Red state Kansas has enacted spending cuts which will close a homeless shelter serving the counties of Allen, Bourbon, Linn, Cherokee, Crawford, Montgomery and Labette in south east Kansas on July 15. The cuts come hand in hand with $1.1 billion in tax cuts for the wealthiest residents of the state.
Choices Family Emergency Shelter operated by nonprofit Southeast Kansas Community Action Program (SEK-CAP) and located in downtown Pittsburg, Kansas has provided shelter for homeless families since 1966, serving an average of 350 people a year relying on grants from the Kansas Housing Resources Corp. to cover an average annual shortfall of $190,000.
Recently, SEK-CAP learned that they would receive approximately one-third of their request for $230,000 for the current fiscal year which began on July 1. It is not enough to keep the doors open and so as of July 15 the nine families with their 26 children and the three families who were about to move in will be once more homeless, with no nearby shelter to turn to for assistance.
Becky Gray, who wrote the grant proposal, said that Pittsburg city officials and SEK-CAP officials discussed accepting the grant which would have been enough to keep the doors open for another four months, but concluded that “it was best to not accept that grant because we didn’t know if we could get funding for the rest of the year,” Gray said.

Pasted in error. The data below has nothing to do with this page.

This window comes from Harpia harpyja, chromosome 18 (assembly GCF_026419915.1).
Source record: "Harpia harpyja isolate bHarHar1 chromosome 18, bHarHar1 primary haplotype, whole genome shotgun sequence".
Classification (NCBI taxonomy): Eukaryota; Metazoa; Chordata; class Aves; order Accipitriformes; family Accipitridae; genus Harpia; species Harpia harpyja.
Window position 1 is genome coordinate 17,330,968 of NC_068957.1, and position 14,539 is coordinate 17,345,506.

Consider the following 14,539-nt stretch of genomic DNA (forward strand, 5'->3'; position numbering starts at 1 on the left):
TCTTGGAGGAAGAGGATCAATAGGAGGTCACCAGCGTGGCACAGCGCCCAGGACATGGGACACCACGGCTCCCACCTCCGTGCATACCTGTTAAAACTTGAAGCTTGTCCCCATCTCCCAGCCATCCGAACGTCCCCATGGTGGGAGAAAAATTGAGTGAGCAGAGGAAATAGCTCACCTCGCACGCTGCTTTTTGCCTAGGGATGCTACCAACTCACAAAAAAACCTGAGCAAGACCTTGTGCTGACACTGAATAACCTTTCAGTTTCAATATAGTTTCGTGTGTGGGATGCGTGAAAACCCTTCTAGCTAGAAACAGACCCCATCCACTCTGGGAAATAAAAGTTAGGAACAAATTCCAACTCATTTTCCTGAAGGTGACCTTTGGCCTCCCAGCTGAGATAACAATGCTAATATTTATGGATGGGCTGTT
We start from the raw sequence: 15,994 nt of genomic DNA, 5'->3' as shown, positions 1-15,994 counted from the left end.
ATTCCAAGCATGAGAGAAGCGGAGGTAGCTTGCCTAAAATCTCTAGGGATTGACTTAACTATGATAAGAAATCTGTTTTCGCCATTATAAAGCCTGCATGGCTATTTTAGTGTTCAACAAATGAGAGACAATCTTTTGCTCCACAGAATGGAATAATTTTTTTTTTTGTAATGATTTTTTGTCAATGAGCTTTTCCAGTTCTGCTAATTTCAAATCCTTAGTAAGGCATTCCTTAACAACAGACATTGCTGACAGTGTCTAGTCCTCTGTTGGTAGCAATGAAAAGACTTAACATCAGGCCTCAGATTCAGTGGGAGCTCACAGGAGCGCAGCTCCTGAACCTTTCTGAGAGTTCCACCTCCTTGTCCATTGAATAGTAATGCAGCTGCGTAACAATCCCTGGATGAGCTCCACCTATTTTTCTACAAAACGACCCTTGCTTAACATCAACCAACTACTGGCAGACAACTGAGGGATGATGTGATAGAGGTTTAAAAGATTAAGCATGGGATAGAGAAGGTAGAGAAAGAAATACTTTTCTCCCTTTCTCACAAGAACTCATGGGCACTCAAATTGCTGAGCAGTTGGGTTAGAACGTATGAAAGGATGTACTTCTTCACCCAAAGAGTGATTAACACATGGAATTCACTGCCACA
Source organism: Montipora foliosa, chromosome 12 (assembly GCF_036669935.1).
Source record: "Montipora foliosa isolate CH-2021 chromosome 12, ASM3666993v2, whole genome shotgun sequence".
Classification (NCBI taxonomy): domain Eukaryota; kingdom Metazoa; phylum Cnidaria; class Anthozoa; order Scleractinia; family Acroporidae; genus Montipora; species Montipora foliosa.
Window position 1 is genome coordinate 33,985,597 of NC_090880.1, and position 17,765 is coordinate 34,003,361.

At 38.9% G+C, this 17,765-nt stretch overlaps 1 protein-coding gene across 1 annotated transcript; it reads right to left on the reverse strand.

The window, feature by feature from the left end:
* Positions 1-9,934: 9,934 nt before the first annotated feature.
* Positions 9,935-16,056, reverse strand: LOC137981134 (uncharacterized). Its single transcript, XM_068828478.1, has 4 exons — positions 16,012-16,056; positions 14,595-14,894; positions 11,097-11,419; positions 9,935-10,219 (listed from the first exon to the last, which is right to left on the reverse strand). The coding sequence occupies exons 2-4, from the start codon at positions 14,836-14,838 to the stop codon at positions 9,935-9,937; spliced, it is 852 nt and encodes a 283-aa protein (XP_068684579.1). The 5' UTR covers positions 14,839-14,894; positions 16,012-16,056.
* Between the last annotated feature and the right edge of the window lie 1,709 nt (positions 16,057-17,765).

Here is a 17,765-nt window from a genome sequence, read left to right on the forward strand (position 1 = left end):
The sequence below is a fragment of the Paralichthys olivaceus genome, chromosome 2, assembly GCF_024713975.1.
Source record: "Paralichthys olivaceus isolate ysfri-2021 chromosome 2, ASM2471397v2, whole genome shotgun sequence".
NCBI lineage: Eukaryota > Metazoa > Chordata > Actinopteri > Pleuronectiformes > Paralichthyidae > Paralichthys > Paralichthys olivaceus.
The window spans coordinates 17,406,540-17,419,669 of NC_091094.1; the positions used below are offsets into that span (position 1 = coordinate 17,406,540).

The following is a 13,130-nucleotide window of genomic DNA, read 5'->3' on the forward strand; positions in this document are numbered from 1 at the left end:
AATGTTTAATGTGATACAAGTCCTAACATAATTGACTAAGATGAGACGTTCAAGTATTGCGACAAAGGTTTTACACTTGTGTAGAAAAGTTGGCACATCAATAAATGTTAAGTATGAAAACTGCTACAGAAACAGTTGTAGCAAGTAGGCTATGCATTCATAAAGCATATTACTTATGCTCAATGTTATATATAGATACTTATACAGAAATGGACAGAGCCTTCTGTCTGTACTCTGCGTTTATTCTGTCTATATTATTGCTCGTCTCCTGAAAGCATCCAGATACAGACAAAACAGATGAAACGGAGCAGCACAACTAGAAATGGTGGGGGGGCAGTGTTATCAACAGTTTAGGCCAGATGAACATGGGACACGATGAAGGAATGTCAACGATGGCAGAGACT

SEK-CAP will continue to work for the homeless according to Gray, who said that the organization would be convening a Homeless Advisory Board of community stakeholders and residents to discuss potential ways of assisting these people.
It is not only homeless shelters that will suffer because of giving tax breaks to the wealthy, other programs to assist the less fortunate will also be affected, such as supplemental funding for poor school districts. Those who rely on food stamps will have to cut back on their lobster and steak purchases, not to mention the negative impact on the overall economy of the state as spending by those affected is reduced.
h/t: Think Progress